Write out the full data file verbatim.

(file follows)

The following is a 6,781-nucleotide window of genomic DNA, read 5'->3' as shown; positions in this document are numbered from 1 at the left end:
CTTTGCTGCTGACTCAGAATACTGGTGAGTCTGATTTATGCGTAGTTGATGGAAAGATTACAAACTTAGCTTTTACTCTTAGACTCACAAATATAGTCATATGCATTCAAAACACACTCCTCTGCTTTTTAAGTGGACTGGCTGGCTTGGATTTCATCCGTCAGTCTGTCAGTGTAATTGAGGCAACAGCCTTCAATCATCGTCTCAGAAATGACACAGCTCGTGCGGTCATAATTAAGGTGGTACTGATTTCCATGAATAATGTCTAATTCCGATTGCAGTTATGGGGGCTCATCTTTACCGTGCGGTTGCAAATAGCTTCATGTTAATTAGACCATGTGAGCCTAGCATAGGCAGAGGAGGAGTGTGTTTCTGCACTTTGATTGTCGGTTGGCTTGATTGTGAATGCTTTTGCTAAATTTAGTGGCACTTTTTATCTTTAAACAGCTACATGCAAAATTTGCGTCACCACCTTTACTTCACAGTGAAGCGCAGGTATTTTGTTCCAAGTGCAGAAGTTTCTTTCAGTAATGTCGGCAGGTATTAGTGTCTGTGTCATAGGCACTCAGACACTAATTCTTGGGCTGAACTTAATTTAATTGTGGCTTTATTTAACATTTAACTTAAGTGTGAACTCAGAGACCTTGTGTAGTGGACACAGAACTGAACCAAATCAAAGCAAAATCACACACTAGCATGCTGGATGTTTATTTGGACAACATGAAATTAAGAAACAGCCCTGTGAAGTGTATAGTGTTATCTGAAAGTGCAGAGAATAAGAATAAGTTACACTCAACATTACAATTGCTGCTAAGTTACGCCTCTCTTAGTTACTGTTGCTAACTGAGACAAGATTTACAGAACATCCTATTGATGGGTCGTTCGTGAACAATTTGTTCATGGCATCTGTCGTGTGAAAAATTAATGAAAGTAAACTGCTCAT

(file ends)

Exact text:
The following is a 6,781-nucleotide window of genomic DNA, read 5'->3' as shown; positions in this document are numbered from 1 at the left end:
CTTTGCTGCTGACTCAGAATACTGGTGAGTCTGATTTATGCGTAGTTGATGGAAAGATTACAAACTTAGCTTTTACTCTTAGACTCACAAATATAGTCATATGCATTCAAAACACACTCCTCTGCTTTTTAAGTGGACTGGCTGGCTTGGATTTCATCCGTCAGTCTGTCAGTGTAATTGAGGCAACAGCCTTCAATCATCGTCTCAGAAATGACACAGCTCGTGCGGTCATAATTAAGGTGGTACTGATTTCCATGAATAATGTCTAATTCCGATTGCAGTTATGGGGGCTCATCTTTACCGTGCGGTTGCAAATAGCTTCATGTTAATTAGACCATGTGAGCCTAGCATAGGCAGAGGAGGAGTGTGTTTCTGCACTTTGATTGTCGGTTGGCTTGATTGTGAATGCTTTTGCTAAATTTAGTGGCACTTTTTATCTTTAAACAGCTACATGCAAAATTTGCGTCACCACCTTTACTTCACAGTGAAGCGCAGGTATTTTGTTCCAAGTGCAGAAGTTTCTTTCAGTAATGTCGGCAGGTATTAGTGTCTGTGTCATAGGCACTCAGACACTAATTCTTGGGCTGAACTTAATTTAATTGTGGCTTTATTTAACATTTAACTTAAGTGTGAACTCAGAGACCTTGTGTAGTGGACACAGAACTGAACCAAATCAAAGCAAAATCACACACTAGCATGCTGGATGTTTATTTGGACAACATGAAATTAAGAAACAGCCCTGTGAAGTGTATAGTGTTATCTGAAAGTGCAGAGAATAAGAATAAGTTACACTCAACATTACAATTGCTGCTAAGTTACGCCTCTCTTAGTTACTGTTGCTAACTGAGACAAGATTTACAGAACATCCTATTGATGGGTCGTTCGTGAACAATTTGTTCATGGCATCTGTCGTGTGAAAAATTAATGAAAGTAAACTGCTCAT